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3. Gene Linkage and Genetic Mapping.pdf

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McGill University
Biology (Sci)
BIOL 202
Tamara Western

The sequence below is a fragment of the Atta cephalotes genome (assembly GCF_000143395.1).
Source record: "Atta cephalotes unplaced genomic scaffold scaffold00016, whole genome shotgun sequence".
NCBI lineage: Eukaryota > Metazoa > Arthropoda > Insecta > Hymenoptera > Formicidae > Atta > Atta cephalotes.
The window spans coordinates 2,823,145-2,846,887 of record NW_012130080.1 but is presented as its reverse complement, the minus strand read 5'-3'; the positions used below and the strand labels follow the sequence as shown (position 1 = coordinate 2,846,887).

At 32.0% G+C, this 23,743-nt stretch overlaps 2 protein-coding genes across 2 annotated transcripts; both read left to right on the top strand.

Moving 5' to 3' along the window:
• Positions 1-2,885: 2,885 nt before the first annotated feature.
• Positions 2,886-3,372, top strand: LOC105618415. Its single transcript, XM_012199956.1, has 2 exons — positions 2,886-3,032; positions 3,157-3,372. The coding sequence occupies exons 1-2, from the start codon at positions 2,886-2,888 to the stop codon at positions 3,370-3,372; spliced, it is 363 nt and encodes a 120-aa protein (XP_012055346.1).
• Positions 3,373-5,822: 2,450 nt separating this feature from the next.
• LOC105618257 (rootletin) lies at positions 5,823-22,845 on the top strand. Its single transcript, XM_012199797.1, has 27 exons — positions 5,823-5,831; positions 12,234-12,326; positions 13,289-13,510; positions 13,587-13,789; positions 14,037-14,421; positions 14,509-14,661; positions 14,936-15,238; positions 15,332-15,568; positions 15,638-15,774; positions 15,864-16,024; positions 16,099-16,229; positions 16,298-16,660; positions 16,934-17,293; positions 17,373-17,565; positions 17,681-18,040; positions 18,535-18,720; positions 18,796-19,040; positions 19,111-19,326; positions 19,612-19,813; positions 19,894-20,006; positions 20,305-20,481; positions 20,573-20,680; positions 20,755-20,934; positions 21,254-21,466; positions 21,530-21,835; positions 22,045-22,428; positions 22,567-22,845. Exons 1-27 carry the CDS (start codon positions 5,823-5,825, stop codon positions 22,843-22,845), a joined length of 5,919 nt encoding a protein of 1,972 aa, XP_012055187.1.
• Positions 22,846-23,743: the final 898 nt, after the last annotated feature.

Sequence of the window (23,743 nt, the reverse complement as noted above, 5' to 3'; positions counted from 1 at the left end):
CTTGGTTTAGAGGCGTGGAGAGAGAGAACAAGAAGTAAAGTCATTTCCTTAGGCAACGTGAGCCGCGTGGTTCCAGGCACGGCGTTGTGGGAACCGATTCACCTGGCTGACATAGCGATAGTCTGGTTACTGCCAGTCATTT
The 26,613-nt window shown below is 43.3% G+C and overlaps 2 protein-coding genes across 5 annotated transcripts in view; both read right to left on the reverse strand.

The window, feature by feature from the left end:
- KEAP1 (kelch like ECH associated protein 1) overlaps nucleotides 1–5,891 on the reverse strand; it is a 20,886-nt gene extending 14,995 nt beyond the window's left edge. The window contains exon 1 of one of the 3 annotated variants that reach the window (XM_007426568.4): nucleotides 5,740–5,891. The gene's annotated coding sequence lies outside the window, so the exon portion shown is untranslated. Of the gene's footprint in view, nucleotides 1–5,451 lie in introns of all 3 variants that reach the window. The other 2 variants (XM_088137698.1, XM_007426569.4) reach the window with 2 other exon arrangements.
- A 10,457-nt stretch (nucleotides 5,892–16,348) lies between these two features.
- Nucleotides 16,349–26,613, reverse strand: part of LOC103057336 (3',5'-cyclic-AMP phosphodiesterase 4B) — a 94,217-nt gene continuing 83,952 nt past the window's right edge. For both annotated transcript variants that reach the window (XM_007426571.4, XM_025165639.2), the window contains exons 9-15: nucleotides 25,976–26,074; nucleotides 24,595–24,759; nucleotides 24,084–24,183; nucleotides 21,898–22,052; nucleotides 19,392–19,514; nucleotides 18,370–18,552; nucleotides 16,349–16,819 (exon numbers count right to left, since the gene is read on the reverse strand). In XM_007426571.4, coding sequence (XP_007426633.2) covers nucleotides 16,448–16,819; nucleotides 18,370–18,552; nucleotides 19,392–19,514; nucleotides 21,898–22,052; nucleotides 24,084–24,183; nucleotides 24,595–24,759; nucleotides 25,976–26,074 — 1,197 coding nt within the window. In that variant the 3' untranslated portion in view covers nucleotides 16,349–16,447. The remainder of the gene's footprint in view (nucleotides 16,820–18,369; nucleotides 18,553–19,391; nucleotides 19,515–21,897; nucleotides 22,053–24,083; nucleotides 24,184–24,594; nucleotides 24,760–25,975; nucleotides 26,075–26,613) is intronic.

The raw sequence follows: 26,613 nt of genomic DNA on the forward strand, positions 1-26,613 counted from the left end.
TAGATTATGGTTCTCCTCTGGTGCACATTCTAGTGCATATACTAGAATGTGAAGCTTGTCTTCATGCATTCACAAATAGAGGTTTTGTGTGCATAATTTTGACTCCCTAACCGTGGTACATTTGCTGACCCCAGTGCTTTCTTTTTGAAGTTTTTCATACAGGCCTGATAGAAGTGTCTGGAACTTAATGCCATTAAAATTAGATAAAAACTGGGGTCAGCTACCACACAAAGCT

Gene Linkage and Genetic Mapping: A locus is a small part of the genome which is responsible for a certain phenotype, or contributes to a phenotype  Within these loci can be multiple alleles, like we have seen before; however no matter which allele is there, the locus is always in the same place o Some alleles can be on both sides of the gene, since the DNA is double stranded, which improves efficiency  It is important to know the approximate physical location of the genes to figure out their function, and also how they are interacting with other nearby loci o These interactions can involve recombination, which in theory happens 50% of the time in independent assortment  Huntington’s disease is a mutation in which the individuals suffering have too many copies of a trinucleotide repeats 5’-CAG-3’ o This was determines through genetic mapping of the disease’s locus on chromosome 4 There are cases in which free recombination is not observed; in these cases, two different loci are often linked to one another because they are located on the same chromosome, probably close together, and normally segregate together as a block. Therefore, the frequency of recombination is usually much less than 50%  For example, take the following 2 loci on the fruit fly genome: o pr+ or pr code for red or purple eyes respectively o vg+ or vg codes normal of vestigial (short) wings respectively  These 2 genes tend to move as a block, and therefore the frequency of recombination is quite low o By crossing a completely recessive fly with a wild type fly will produce an F1 heterozygote, after a testcross, the resulting offspring will not be in a 1:1:1:1 ratio o The parental offspring populations were 1333 and 1195, while the recombinant populations will only be 151 and 154  From this information, we can tell that the genes are not segregating independently from one another o Crossing over is known to happen at the 4-chromosome stage; if it happened at the two chromosome stage, then all of the progeny would be recombinants, which never happens o Physical evidence has actually been seen microscopically of crossing over occurring during meiosis One important rule in genetic mapping is that longer regions between the genes of interest have a higher frequency of recombination  In fact, the distance between loci are measures in map units, which have been designed so that the number of map units between two loci is equal to the frequency of recombination  If looking at more than two loci at once, which is often the case, the map units are generally additive o Looking at the diagram on the right, if A and B are 5 m.u. apart, and A and C are 3 m.u. apart, then B and C are approximately 8 m.u apart  This is not completely accurate because of double recombinants, which we will look at later Again, linkage analysis is not only limited to two interacting loci; take for example the following three-point testcross involving three different loci  v gives vermillion eyes, cv gives cross-veinless wings and ct gives cut wing phenotypes in comparison with the wild-type  Two parents a crossed to produce a completely heterozygous F1 generation, and this F1 female is then testcrossed  The result can be seen in the table to the right; the recombinant frequencies are quite low, and their frequency, and therefore distance apart from each other, can be measured o There are the possible recombinant types, because there are three different loci; between v and cv, v and ct, and cv and ct  Each one is counted in the table o Therefore, for example, the v and cv recombinants by the total population will give the frequency of recombination of these alleles, approx. 18.5%  Likewise, v and ct = 13.2% and cv and ct = 6.4% o Note that the 13.2% and 6.4% roughly add together to produce the 18.5%, which means that ct is most likely located between
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